HERA | The Art and Science of Laboratory Design: Balancing Functionality, Safety, and Aesthetics

Laboratories provide students and scientists with safe, functional, and comfortable spaces in which to perform cutting-edge research. Well-designed labs also include innovative features and stunning architectural details that attract and inspire researchers. Here are some of the challenges, opportunities, and key considerations in laboratory design.


Wugen Cellular Therapy Lab Fitout

Many researchers spend a significant amount of time in the lab, and ergonomic components designed to improve the workspace also aim to enhance productivity and efficiency. Examples of ergonomic features in laboratories include power and gasses that are easier to access, adjustable furniture and storage cabinet windows with improved visibility. The award-winning California Air Resources Board lab, for example, has all its offices less than 15 seconds by foot from their corresponding labs. The goal is to reduce stress and increase efficiency.


Safety is one of the main concerns in laboratory environments. However, safety measures go beyond simply wearing personal protective equipment to include thoughtful lab design that minimizes hazards. For example, laboratories require enough space to store chemicals and flammable substances at safe distances apart. Chemicals should also be kept in storage areas that are easy to reach so scientists don’t have to reach for them up high cabinets or shelves.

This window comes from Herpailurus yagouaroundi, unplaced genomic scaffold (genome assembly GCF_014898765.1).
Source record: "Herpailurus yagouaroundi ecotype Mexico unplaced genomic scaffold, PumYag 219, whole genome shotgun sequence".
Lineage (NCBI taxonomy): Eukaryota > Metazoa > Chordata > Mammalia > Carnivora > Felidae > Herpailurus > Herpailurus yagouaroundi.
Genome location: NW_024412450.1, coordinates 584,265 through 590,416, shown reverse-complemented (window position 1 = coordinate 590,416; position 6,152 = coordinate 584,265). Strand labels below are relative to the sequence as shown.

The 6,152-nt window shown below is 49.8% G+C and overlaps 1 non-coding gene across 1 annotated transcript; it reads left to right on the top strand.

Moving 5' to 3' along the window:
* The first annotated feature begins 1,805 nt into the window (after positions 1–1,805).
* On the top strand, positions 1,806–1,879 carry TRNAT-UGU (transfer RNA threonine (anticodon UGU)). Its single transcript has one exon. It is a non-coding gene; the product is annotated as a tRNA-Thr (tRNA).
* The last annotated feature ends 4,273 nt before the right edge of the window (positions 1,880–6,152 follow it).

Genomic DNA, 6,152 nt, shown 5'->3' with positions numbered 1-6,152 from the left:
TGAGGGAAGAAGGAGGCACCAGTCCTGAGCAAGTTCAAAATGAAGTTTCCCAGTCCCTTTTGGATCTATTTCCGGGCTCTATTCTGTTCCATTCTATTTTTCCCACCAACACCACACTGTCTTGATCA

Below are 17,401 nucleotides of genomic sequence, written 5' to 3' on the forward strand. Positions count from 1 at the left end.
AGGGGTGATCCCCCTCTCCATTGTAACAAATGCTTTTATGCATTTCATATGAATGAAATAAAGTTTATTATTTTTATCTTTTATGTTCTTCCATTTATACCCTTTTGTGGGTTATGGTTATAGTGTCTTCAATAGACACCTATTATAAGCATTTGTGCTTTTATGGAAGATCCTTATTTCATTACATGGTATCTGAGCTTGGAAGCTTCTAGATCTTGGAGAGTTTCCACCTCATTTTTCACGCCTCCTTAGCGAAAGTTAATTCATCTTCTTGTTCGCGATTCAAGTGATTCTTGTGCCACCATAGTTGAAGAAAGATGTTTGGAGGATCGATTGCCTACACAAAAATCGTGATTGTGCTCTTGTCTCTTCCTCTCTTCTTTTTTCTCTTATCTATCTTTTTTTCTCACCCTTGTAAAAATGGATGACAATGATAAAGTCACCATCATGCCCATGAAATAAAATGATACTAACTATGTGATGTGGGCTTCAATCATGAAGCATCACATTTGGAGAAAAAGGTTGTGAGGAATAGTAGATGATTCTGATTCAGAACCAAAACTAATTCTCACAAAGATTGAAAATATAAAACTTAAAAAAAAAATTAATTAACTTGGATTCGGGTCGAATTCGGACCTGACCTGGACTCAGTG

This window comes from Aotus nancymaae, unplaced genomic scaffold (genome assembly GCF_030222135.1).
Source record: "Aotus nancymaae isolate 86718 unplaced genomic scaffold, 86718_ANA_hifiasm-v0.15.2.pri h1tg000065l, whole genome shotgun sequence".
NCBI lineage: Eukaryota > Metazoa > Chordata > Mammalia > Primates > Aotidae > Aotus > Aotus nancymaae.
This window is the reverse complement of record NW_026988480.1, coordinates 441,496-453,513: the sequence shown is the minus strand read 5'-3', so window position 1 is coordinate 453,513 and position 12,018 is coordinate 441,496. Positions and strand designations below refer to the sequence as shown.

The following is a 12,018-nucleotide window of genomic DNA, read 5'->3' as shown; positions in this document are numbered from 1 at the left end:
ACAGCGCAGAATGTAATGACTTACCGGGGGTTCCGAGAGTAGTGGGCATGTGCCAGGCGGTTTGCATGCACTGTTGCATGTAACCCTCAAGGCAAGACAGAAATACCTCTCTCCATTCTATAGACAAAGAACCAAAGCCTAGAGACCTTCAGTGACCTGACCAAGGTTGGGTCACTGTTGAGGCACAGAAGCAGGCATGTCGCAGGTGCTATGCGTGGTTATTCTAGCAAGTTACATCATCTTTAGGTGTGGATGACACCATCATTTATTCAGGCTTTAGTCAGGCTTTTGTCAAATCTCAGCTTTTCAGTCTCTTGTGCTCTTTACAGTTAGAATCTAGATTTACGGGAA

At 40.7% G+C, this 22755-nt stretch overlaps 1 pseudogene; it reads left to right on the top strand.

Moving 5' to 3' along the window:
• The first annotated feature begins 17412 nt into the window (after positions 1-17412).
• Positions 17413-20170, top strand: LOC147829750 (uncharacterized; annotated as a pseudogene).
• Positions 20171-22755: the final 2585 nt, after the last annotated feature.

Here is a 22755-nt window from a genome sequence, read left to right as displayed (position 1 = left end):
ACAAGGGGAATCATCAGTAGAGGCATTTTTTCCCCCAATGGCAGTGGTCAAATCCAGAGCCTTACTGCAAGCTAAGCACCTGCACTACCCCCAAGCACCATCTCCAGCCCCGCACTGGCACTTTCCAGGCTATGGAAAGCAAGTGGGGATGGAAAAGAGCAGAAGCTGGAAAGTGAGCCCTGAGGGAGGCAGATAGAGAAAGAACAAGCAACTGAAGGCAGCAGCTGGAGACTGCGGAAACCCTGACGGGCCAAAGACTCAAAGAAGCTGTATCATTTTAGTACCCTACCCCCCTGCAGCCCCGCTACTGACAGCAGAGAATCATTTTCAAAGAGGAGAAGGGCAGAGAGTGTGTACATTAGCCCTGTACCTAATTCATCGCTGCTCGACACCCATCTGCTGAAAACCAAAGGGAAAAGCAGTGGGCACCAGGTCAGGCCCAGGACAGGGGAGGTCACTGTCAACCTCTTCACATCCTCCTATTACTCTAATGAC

Environmental Impact

Today’s laboratories should be designed with energy consumption and environmental impact in mind. One way to accomplish sustainability goals is to incorporate energy-efficient and smart fume hoods or filtered hoods in the lab design. Another is to build net-zero energy labs that aim to generate more energy than they use. 

The Malcolm X School of Health Sciences at City Colleges of Chicago implemented many sustainable features in the design, including landscaped space with rainwater gardens and student courtyard. The project earned LEED Gold certification and is a great example of a project that is not only better for the environment but also is easier and less expensive to operate.


Laboratories should have the flexibility to grow, evolve, and adapt to changing demands and technologies. If technicians need to reconfigure them to improve efficiencies or accommodate different workflows, their core design and features should make that easy. The laboratories at Eastern Kentucky University Sciences Building, for example, have mobile workbenches, lab furniture, and overhead service carriers. The sinks and fume hoods are positioned around the perimeter, allowing for easy reconfiguration as needed.

Connective Spaces

The University of Pennsylvania Vagelos Laboratory for Energy Science and Technology will have space options inside and outside the laboratory to encourage collaboration and discovery, as well as ample windows and daylighting to provide natural light and maximize visibility. This design element serves as a communal space, a connective corridor for accessing offices and labs, and a storage and delivery space for supplies and shipments.

Laboratory designs should reflect progress, problem-solving, and technological advances. The challenge is creating a space that’s comfortable, functional, sustainable, and safe. Contact the team at HERA laboratory planners to learn how they can help create an innovative learning and experimentation space.